In September 2019, climate change was getting more airtime than ever. The international youth climate strike movement was at its peak, world leaders were rethinking their climate commitments and pipeline debates were heated.
With the Canadian federal election only a few weeks away, the planet’s health and what to do about it was a hot topic of conversation – 49 per cent of Canadians were talking about climate change on social media and 63 per cent were having in-person conversations on the subject, says Dr. Shelley Boulianne.
Intrigued by the combination of circumstances, the sociology associate professor set out to collect as much information as she could about what the country’s citizens – and its politicians – were saying. She surveyed an online panel of 1,500 Canadians to find out where they were getting their information about climate change, what they believed was causing it and how they were choosing to talk about the issue.
The result was a huge bank of data – thousands of survey data points, more than 9,000 social media posts and a collection of Google images – that she and her 10 student research assistants have been combing through ever since. They’ve divided their research into two separate projects: one that explores climate change discussions during the 2019 federal election and a second that looks at social media and the international youth climate strike.
While their findings are following the traditional academic route and making their way into journals (most recently a piece in Media and Communication co-authored by Bachelor of Arts, Sociology Honours grad David Ilkiw), Boulianne has also been working with students to take a more innovative approach to sharing their research results: creating a website for the project, contributing to an online report, building infographics and finding new ways to visualize their data.
“I see making research more accessible as an important part of my Board of Governors Research Chair role,” says Boulianne. “To extend our reach beyond our traditional outputs and try to get our research out to the general public – and to involve MacEwan students with hands-on opportunities to do that.”
One of those students, psychology honours student Stephanie Belland, co-authored a paper with Boulianne that looked at how environmental concerns and climate change opinions factored into people’s voting preferences. They found that very few Canadians (only four per cent) reported that candidates’ environmental positions were not at all important.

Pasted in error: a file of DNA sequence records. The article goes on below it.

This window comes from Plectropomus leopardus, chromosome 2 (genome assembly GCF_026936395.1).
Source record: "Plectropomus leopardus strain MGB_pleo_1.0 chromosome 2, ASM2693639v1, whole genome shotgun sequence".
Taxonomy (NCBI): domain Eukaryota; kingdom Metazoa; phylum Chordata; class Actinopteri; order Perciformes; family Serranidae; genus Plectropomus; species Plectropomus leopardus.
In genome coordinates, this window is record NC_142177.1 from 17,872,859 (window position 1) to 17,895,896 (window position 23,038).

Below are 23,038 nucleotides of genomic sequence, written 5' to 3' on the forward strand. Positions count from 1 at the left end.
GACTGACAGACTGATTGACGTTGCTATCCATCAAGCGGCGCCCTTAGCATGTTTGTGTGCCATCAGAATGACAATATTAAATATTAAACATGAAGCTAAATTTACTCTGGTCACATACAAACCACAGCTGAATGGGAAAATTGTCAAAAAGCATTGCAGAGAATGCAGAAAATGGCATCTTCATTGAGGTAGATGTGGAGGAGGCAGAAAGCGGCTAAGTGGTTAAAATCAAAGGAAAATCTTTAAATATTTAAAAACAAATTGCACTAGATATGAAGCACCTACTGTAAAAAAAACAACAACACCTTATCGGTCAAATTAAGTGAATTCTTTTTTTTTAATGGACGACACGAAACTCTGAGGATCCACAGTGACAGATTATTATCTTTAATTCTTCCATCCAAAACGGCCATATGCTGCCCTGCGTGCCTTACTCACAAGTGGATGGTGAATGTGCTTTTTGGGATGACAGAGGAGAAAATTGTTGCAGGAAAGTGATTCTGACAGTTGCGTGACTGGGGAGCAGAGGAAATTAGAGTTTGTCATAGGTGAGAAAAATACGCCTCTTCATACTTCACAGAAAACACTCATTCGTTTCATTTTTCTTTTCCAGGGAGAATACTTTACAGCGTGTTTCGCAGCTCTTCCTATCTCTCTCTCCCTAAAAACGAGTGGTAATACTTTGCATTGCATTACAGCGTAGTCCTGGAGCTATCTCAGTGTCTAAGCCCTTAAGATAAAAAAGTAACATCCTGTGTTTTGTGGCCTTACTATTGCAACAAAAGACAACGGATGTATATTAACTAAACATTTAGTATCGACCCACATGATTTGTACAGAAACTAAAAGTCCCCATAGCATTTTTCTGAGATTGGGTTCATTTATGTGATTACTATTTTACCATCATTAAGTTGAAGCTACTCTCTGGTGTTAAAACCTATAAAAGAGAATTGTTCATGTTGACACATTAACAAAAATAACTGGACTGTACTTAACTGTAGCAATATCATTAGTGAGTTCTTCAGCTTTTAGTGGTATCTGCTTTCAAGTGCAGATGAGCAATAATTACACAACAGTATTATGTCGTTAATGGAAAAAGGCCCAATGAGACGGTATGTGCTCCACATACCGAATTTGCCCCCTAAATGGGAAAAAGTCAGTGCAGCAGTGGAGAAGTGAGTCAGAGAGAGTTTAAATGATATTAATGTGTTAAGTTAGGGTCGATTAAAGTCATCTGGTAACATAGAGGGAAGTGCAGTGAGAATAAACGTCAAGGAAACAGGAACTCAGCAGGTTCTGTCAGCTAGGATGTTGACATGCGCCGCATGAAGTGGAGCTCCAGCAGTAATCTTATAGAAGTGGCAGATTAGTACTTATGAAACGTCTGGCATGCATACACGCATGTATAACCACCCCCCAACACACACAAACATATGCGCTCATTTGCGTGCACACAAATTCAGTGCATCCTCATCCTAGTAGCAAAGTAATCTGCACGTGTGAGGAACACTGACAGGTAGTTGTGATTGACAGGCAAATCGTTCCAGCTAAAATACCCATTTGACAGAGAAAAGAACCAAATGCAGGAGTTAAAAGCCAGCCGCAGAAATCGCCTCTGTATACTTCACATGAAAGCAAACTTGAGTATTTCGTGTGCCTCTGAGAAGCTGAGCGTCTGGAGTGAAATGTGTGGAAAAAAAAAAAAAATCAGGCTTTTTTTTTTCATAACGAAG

Political party leaders' climate-related posts
Sociology student Amber Pfliger who is also a student research assistant, uses jars and coloured beads to illustrate political party leaders’ climate-related social media posts.
Were politicians dodging the climate conversation?
They also found that while Canadians were certainly tweeting and talking about climate change in the run-up to the election, not all leaders were using their social media platforms to join the conversation. While the Liberal Party gave much attention to climate change in their social media presence (Prime Minister Justin Trudeau mentioned it in 11.3 per cent of his 1,872 posts), only five of the 2,096 posts from then Conservative Party leader Andrew Scheer mentioned the issue.
Young climate strikers a sign of the times
A contributor to the second branch of Boulianne’s research, Joslin Jefferson, who is majoring in both psychology and sociology, spent last summer looking at the international youth climate strike through the lens of Google Images. She was trying to see which slogans were making their way onto protesters’ signs and whether those messages were critical of governments. This year, her Undergraduate Student Research Initiative-funded project will look at how COVID-19 has pushed climate action online.
“I'm one small part of a big project,” she says. “But this research has been a big part of my experience at MacEwan over the last two years and I’ve learned so many valuable skills in the process.”
Computer science students in Dr. Sharon Bratt’s Winter 2020 data visualization class also contributed to the youth climate strike aspect of Boulianne’s work. Andrew Dorokhine, Mathew Aloisio, William Song and Rebekah Mullins teamed up to find a way to convert hard data related to Twitter’s role in promoting youth climate activism into a visual form.
Rebekah, whose group looked at several research questions, including whether the size of a Twitter author’s following influenced the number of shares their posts received, says she appreciated the chance to work with real-world data.
“It made it more motivating to work on the project,” she says. “We knew there could be interesting things hidden in it that no one else has seen yet, and that – unlike with made-up data – our results could make a difference.”
We acknowledge that the land on which we gather in Treaty Six Territory is the traditional gathering place for many Indigenous people. We honour and respect the history, languages, ceremonies and culture of the First Nations, Métis and Inuit who call this territory home.